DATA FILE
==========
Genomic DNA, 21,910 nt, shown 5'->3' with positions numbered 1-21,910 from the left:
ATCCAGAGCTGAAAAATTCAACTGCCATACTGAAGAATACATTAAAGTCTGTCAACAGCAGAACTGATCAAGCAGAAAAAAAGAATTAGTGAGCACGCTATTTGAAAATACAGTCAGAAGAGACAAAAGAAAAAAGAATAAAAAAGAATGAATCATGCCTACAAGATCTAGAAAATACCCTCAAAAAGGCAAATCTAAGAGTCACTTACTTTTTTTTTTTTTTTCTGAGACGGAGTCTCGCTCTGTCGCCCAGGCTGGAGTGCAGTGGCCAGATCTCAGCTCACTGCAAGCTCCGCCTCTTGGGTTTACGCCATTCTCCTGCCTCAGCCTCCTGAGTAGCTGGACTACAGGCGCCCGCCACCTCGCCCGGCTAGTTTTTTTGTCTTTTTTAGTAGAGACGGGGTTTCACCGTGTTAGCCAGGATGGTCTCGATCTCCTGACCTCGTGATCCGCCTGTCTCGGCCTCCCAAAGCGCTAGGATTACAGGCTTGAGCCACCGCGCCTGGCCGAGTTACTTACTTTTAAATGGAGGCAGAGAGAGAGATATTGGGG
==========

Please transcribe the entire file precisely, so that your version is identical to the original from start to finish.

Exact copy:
Genomic DNA, 21,910 nt, shown 5'->3' with positions numbered 1-21,910 from the left:
ATCCAGAGCTGAAAAATTCAACTGCCATACTGAAGAATACATTAAAGTCTGTCAACAGCAGAACTGATCAAGCAGAAAAAAAGAATTAGTGAGCACGCTATTTGAAAATACAGTCAGAAGAGACAAAAGAAAAAAGAATAAAAAAGAATGAATCATGCCTACAAGATCTAGAAAATACCCTCAAAAAGGCAAATCTAAGAGTCACTTACTTTTTTTTTTTTTTTCTGAGACGGAGTCTCGCTCTGTCGCCCAGGCTGGAGTGCAGTGGCCAGATCTCAGCTCACTGCAAGCTCCGCCTCTTGGGTTTACGCCATTCTCCTGCCTCAGCCTCCTGAGTAGCTGGACTACAGGCGCCCGCCACCTCGCCCGGCTAGTTTTTTTGTCTTTTTTAGTAGAGACGGGGTTTCACCGTGTTAGCCAGGATGGTCTCGATCTCCTGACCTCGTGATCCGCCTGTCTCGGCCTCCCAAAGCGCTAGGATTACAGGCTTGAGCCACCGCGCCTGGCCGAGTTACTTACTTTTAAATGGAGGCAGAGAGAGAGATATTGGGG